Mussulman


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Mussulman:

see MuslimMuslim
[Arab.,=one who surrenders (himself to God), an agent form of the verb of which Islam is a verbal noun], one who has embraced Islam, a follower of Muhammad. The form Moslem is also common in English; the term Mussulman is now rarely used.
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So the chief of police ordered a gallows to be erected, and sent criers to proclaim in every street in the city that a Christian was to be hanged that day for having killed a Mussulman.
It is bad enough for me to have slain a Mussulman without having it on my conscience that a Christian who is guiltless should suffer through my fault."
"Worshipful sir," he began, "this Mussulman whom you desire to hang is unworthy of death; I alone am guilty.
His book titled The Sarkari Mussulman was released this month.
only armed men should count, but the ordinary Mussulman takes the
While, in the novel, Bakha is still processing Gandhi's remarks he overhears the commentary of a highly Westernized "fair-complexioned Mussulman dressed in the most smartly-cut English suit he had ever seen." (55) Here the speaker is called R.
He observed that "there is a lower and still viler being than the black fetichist, and that is the fetichist turned Mussulman. To his former brutishness and superstitions he adds two new vices: fanaticism and pride ...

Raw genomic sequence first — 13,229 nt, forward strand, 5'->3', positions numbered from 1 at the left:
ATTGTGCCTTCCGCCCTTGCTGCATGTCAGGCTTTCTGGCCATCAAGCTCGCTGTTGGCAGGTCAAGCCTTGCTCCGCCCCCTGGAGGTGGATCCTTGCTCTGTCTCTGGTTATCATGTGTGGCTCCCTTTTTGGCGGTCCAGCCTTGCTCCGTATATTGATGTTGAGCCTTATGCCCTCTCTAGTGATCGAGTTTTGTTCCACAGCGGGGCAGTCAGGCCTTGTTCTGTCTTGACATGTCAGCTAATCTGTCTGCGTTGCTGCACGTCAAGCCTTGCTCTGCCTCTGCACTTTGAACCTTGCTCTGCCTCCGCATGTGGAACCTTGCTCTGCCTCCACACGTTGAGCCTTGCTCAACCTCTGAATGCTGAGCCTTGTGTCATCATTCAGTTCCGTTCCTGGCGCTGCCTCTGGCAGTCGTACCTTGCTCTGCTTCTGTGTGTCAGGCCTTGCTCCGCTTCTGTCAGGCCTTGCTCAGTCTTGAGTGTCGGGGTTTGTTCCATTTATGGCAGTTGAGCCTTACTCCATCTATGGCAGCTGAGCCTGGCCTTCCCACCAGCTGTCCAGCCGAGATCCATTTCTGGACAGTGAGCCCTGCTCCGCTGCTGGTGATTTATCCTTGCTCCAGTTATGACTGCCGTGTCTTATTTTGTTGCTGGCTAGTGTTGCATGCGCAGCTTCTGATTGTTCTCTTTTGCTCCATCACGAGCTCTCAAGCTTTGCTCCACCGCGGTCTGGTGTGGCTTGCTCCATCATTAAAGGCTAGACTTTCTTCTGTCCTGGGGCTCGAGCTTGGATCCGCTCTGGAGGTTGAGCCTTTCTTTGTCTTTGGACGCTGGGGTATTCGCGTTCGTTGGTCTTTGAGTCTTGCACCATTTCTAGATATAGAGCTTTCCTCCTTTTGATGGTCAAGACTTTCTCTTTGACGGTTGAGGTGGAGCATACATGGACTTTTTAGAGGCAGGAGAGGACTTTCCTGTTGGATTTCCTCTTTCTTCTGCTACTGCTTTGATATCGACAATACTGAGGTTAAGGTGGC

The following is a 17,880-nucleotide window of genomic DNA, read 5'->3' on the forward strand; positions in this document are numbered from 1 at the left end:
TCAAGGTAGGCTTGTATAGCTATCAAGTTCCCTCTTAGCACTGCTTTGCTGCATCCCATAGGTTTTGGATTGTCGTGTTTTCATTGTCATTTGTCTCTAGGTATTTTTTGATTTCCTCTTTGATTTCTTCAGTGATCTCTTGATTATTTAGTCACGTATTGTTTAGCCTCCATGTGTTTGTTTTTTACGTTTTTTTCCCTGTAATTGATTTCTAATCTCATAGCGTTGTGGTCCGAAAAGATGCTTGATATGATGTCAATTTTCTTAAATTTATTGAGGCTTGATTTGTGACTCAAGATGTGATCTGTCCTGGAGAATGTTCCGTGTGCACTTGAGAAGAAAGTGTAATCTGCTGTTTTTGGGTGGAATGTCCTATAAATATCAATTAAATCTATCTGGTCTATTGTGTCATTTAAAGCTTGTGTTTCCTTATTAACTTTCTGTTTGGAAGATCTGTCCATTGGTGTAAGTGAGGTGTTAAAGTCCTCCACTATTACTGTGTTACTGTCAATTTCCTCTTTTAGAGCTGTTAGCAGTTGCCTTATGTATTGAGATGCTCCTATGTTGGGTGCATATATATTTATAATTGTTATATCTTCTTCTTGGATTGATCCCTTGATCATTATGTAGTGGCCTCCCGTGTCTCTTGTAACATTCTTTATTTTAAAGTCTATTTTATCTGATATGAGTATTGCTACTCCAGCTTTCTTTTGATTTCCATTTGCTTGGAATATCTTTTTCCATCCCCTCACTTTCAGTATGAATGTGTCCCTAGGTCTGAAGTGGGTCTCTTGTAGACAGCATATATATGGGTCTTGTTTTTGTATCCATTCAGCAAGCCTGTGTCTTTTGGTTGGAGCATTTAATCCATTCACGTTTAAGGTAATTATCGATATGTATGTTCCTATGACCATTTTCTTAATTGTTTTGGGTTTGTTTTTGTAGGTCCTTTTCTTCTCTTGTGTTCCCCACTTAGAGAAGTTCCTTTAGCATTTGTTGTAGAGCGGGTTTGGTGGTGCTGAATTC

In Argyll's analysis, the fact that "a large majority of Christians, having no share whatever in government, but ruled over by a Mussulman minority" combined with "the practical grievances suffered by the people" and the existence of "free Greece" had forced the Cretans to revolt in 1866.
pursue two lines of policy so radically different without bewilderment, be despotic in Asia and democratic in Australia, be in the East at once the greatest Mussulman Power in the world and ...
I-XI), the author starts by explaining that his book had been written to respond to Reverend Malcolm MacColl and his article "Are reforms possible under mussulman rule?", published in the Contemporary Review of August 1881.
Naming "it" Leila is a belated and interpretive imposition, rendered meaningful only by the Turkish custom of punishing adultery with drowning--for, as the editorial voice in the poem's Advertisement tells us, female slaves are "thrown, in the Mussulman manner, into the sea for infidelity" (182).
Observe, by the way, that, as a corollary, the Mussulman [sic] was promised a paradise peopled with houris, where wine flowed in streams--a real earthly paradise," he enthused.